Rival Campaign Capitalizes on Internet Prank Mocking Christine Quinn

Bill de Blasio (Photo: Getty)

Bill de Blasio (Photo: Getty)

Bill de Blasio and his campaign got quite a kick out of a prank internet site that mocked his mayoral opponent, City Council Speaker Christine Quinn, this afternoon. The site, which looked exactly like Ms. Quinn’s campaign page, featured an announcement claiming Ms. Quinn would permit a vote on the Paid Sick Days bill Mr. de Blasio and other critics have long accused her of stalling in the Council. An email was also sent out linking to the page and proclaiming, “It’s time for an up-or-down vote on paid sick days.” Shortly after the site was unveiled, Mr. de Blasio’s campaign sent out a statement reacting to the hoax and praising the mysterious prankster.

“Consider us had. We thought after 3 long years of blocking paid sick days, the million New Yorkers who need them were finally going to get a break,” Dan Levitan, a spokesman for Mr. de Blasio’s campaign said. “Whoever is behind this may have an odd sense of humor, but they do have better judgment for what’s right for New Yorkers than Speaker Quinn.”

Mr. de Blasio has been one of the loudest voices accusing Ms. Quinn of using her power as speaker to bottle up the legislation, which is supported by a majority of Council members. Ms. Quinn has said she supports the idea of giving workers paid sick leave, but does not feel a bill should be passed now because it would be detrimental to small businesses “who are still being impacted by the recession” and “the effects of Hurricane Sandy.”

Ms. Quinn’s actual campaign page is located at QuinnForNewYork.com, but the fake email and webpage used the address QuinnForNewYork.org. The announcement posted on the fake site purported to be a statement coming directly from Ms. Quinn and said she would allow the bill to come to a vote though she still opposes it.

“Paid sick leave is a laudable goal for New York. 64 percent of low wage workers—including restaurant workers—have no paid sick days. … At the same time, in our current economic environment, many of our small businesses are hanging on by a thread. That’s why I stand with Mayor Michael Bloomberg in opposing paid sick days for New Yorkers,” the announcement said. “A veto-proof majority of the City Council stands ready to approve a paid sick leave bill. … For basic democracy and human rights, the voices of millions of everyday New Yorkers must be heard. It’s time for an up-or-down vote on paid sick days. Let’s bring the bill to the floor of the City Council, debate it in the light of day, and vote. The public deserves transparent and democratic process.”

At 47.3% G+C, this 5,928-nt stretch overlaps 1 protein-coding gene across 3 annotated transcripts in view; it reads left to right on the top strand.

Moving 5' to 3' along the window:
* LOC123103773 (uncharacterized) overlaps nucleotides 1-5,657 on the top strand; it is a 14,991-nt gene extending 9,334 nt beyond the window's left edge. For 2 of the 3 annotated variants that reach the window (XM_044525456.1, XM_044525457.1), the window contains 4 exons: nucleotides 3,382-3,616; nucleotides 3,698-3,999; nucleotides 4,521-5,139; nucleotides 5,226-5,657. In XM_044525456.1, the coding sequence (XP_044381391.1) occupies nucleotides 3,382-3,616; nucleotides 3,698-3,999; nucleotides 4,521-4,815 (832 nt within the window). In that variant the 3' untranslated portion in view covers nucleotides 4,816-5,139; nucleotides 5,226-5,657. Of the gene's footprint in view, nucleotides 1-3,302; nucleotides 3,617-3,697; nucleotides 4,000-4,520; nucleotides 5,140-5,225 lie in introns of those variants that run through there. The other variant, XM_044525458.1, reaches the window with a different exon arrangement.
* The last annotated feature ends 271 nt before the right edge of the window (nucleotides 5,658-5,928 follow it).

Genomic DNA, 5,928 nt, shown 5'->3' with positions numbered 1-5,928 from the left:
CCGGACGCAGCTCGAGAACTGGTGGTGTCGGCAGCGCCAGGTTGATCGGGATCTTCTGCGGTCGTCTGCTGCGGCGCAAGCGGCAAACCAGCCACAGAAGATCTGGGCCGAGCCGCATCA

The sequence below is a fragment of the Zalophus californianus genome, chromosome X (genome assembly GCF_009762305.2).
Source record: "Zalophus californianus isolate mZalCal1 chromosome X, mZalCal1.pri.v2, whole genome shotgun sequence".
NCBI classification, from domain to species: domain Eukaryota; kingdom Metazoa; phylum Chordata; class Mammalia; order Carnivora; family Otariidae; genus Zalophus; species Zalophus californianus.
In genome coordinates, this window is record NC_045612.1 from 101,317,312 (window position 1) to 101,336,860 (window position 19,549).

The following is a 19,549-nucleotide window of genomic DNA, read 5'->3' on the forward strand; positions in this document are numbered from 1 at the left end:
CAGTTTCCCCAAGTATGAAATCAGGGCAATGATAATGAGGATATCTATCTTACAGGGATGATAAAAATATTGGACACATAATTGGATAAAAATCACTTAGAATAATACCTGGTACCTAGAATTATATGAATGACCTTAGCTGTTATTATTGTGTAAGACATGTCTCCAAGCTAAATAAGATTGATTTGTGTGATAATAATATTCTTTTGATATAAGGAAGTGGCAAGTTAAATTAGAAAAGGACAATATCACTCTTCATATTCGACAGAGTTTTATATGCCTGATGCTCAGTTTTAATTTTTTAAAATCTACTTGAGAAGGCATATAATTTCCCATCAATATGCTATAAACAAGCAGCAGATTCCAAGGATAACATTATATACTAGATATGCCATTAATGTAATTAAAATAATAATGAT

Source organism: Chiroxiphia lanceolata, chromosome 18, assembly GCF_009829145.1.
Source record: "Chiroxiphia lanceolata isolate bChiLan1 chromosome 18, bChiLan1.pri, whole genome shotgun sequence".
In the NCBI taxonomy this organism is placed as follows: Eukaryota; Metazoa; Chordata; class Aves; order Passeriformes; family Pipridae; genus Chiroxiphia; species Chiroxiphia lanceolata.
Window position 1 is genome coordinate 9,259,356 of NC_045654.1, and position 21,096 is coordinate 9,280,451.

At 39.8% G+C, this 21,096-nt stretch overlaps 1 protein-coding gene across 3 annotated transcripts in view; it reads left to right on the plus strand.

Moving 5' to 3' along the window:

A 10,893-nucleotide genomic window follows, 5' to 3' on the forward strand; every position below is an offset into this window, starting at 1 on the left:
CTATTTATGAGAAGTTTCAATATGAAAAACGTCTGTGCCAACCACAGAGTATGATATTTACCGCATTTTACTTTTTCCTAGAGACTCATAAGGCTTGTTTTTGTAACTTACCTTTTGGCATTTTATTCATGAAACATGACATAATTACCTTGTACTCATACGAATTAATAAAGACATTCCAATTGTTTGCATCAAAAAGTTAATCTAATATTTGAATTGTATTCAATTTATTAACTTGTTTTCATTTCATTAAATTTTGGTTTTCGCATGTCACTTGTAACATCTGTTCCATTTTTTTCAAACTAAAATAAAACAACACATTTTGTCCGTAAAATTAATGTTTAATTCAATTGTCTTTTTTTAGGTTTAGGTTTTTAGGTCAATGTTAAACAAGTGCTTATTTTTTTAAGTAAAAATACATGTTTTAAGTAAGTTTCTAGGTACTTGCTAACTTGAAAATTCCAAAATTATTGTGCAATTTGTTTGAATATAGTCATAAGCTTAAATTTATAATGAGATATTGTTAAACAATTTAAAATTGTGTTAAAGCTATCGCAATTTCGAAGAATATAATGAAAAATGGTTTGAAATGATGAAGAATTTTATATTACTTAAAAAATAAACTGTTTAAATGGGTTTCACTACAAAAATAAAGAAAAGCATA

Mike Morey, a spokesman for the Quinn campaign, confirmed the page was a fake.

“This is not a campaign website. This is not a campaign email. The speaker’s position hasn’t changed,” he said.

Whoever made the website used a private domain registry service to keep their identity hidden.

Along with Mr. de Blasio’s statement on the hoax, operatives working with his campaign pushed it into the public eye by emailing the site to reporters and being the first to promote  it on Twitter. Additionally, Working Families Party Deputy Director Bill Lipton, who has previously pressed Ms. Quinn on her opposition to the bill, also released a statement about the hoax that criticized the pranksters behind the site for using “the tactic of impersonation” wile also urging “the real Quinn” to have a “change of heart.”

“Every joke has an element of truth in it. A vote on the paid sick days bill is long overdue. We condemn the tactic of impersonation, but we also condemn the delay of democracy for a million working New Yorkers,” said Mr. Lipton. “I hope Speaker Quinn has a change of heart, and at least allows a vote on the paid sick days bill. When the real Quinn does that, we’ll be the first standing up to congratulate her.”


(Additional reporting by Colin Campbell)

Update (2:58 p.m.): This story initially attributed the De Blasio campaign’s statement to Mr. de Blasio. It came from his spokesman. The story was corrected to reflect the proper attribution.